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Rehab Centre Staff 'Must Improve'
A rehabilitation centre for people with brain injuries has been told it must ensure it has an appropriate number of qualified staff on duty at all times.
Inspectors from Healthcare Improvement Scotland highlighted the high levels of staff turnover and use of agency workers at the Murdostoun Brain Injury Rehabilitation Centre in Wishaw, North Lanarkshire, in October last year.
The centre, which is registered as an independent hospital, offers intensive rehabilitation for those who have suffered a brain injury.
It has now been given until the end of next month to "ensure that at all times suitably qualified and competent persons are working in the independent healthcare service in such numbers as are appropriate''.
In its report, HIS noted the high turnover among staff, "in particular with nurses'', and also said there was a "a high use of agency nurses and agency care staff''.
It said: "This is not ideal in any care setting, but particularly in a rehabilitation setting where staff consistency is of key importance in being able to help clients to practice and review goals.''
Most of the nursing staff did not have formal qualifications or experience in rehabilitation, according to HIS, despite a recommendation that one third of nursing staff should be specifically trained in it.
HIS said it had raised staff issues in previous reports, and added: "Steps still need to be taken to ensure there are suitable and sufficient staff on duty with rehabilitation experience. Staff rotas showed that the number of staff on duty was not sufficient in the event of staff absence. This means that cover had to be arranged and staff continuity was still affected.''
The report also recommended that meals and snacks be reviewed, saying: "The menu should be nutritionally analysed to ensure a balanced diet that includes a minimum of five portions of fruit and vegetables each day.''
When inspectors visited the centre they found the three-week menu cycle "appeared to lack the recommended five fruit or vegetable portions a day'' and also commented that patients were not offered help with washing their hands before meals.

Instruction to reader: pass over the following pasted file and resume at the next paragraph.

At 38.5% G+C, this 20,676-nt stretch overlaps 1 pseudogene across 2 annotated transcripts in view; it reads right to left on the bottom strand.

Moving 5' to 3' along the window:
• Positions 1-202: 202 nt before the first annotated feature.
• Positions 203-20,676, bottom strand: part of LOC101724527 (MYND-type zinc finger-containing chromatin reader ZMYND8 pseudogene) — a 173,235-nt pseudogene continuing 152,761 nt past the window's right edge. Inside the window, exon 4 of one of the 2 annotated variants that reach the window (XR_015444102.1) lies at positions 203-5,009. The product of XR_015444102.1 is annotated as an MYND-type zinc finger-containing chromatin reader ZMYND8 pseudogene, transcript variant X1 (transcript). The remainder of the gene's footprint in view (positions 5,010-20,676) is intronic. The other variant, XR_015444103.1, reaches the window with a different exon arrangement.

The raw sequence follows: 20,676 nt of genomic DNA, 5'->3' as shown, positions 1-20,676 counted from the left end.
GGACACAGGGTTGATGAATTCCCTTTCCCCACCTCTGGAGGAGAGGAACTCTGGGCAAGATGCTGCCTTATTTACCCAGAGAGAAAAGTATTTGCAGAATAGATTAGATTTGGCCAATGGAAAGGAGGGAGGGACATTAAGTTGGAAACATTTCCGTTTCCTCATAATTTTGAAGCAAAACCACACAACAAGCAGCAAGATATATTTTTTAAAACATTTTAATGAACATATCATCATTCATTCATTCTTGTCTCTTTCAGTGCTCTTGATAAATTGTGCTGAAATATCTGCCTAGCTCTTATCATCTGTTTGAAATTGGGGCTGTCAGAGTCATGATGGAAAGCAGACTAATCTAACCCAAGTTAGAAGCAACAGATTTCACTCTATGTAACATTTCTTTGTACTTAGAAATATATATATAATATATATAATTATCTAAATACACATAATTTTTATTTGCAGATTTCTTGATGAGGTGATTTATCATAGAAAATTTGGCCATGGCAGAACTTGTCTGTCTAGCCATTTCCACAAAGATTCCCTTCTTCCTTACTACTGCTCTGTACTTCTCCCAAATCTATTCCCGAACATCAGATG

People in the centre complained that they were "bored at times'' as they felt there was "little to do in the evenings and sometimes during the day as well'', the report revealed.
While this had been raised with centre bosses, HIS inspectors ``could see little action to make sure clients had staff support for meaningful activities outside of set 'therapy sessions'''.
Chief Inspector Susan Brimelow said: "This inspection has identified a number of important areas where Murdostoun Brain Injury Rehabilitation Centre must improve.''
Ms Brimelow added there are five new requirements and 10 new recommendations which the centre ``must address as a matter of priority''.
She said: "We did find that improvement is needed in the following areas: listening to what clients say and using this to improve the service; developing a team approach to care planning, and promoting independence skills with clients through increasing choice and opportunities.''
Ms Brimelow also said inspectors "noted areas where the service was performing well: medication management systems were well organised and storage areas are clean and tidy; and staff recruitment records and staff selection processes were well kept''.
The centre, which can care for a maximum of 21 people, is operated by the Huntercombe Group, part of the Four Seasons Health Care Group.
A Huntercombe spokeswoman said: "Following its inspection in October last year Healthcare Improvement Scotland rated quality of staffing as good. It also said that medication management is good. The service was rated adequate in respect of having a professional, trained and motivated multi-disciplinary workforce which operates to relevant standards and best practice; for keeping up-to-date comprehensive care records and for ensuring appropriate risk management systems covering the care and treatment being delivered.
"No aspect of the service was graded unsatisfactory, but we accept the inspectors' finding that there were some aspects that could be better and we have been implementing a plan agreed with Healthcare Improvement Scotland.
"We are improving our existing provisions for patients and relatives to be involved in planning care and support and to give us their feedback. We have instigated a system to review of the staffing numbers, their skills mix and training requirements to ensure they best meet the needs of our patient group as it changes. We have strengthened management processes and oversight and our senior regional managers are supporting the unit manager in delivering improvements.''
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